Mould Dead and Alive
Mould dead or alive can be a problem.
There are many ways to kill mould, but this does not make it safe for your health.
Dead mould is called “unviable” and alive mould is called “viable.”
Mould is everywhere, however only about 25% of the spores are viable. The rest aren't, which means they are dead.
In terms of health, mould, viable or not, is a problem.
Parts of mould break off, these are called hyphae.
There are spores released to start new colonies. Some contain mycotoxins and others contain microbial volatile organic compounds (mVOCs).
Some moulds are particularly irritating, allergenic or problematic for health.
Yet for people who are sensitive or sensitised to mould, ANY mould can be a problem.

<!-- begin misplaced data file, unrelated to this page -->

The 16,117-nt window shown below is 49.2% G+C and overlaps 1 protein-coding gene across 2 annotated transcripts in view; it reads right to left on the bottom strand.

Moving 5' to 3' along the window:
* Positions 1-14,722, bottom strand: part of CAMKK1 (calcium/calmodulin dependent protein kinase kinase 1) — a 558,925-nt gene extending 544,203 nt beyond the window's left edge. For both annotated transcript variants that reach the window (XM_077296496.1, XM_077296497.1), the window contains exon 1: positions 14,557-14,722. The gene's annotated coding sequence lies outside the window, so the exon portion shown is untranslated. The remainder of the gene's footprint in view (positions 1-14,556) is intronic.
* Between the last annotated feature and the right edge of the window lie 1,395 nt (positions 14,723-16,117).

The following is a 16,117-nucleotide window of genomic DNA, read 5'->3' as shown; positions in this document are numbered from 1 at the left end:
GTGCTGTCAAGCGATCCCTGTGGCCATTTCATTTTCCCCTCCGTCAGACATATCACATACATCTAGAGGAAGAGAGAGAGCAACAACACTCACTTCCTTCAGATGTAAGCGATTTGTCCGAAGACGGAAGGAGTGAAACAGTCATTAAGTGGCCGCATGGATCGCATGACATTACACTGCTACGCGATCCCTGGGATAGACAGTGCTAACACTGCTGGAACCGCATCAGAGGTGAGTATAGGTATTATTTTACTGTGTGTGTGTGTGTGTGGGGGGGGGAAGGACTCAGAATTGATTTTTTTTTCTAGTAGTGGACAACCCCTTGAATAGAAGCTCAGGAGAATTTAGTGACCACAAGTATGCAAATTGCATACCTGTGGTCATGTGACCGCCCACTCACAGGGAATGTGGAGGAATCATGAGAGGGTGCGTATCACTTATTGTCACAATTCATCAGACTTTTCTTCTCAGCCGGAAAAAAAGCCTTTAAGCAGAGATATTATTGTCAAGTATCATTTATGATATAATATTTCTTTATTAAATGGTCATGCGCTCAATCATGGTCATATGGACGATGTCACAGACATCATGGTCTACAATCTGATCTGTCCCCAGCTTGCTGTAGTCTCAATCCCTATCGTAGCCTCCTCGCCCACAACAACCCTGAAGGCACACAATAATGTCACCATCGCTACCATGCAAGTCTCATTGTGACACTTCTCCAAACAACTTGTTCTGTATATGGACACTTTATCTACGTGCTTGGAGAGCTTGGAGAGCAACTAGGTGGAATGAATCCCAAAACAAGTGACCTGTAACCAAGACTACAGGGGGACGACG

Here's a video that I did… Mould Unwanted: Dead or Alive
Please excuse the start where the writing is mirrored – I hadn't realised it would do that. 🙂
In my years, I have assessed a lot of places (hundreds of them). In many I have found mould, dead and alive.
Mould is often not visible – and can also be hidden.
Remember, mould doesn't have to be alive to be an issue.
The first part of a water damage and mould Indoor Environmental Health Assessment is the visual inspection. My eyes are trained, and I can easily spot potential issues.
If you would like to have an assessment, please go ahead and book your virtual Indoor Environmental Health Assessment with me – I would be happy to assist you.
If anything becomes wet, it needs to be dried within 48 hours.
This includes a spill on a rug, a burst pipe or even the laundry.
There are many ways that we can create enough moisture to support the growth of mould. As such, you need to be mindful.
You can read more about that here.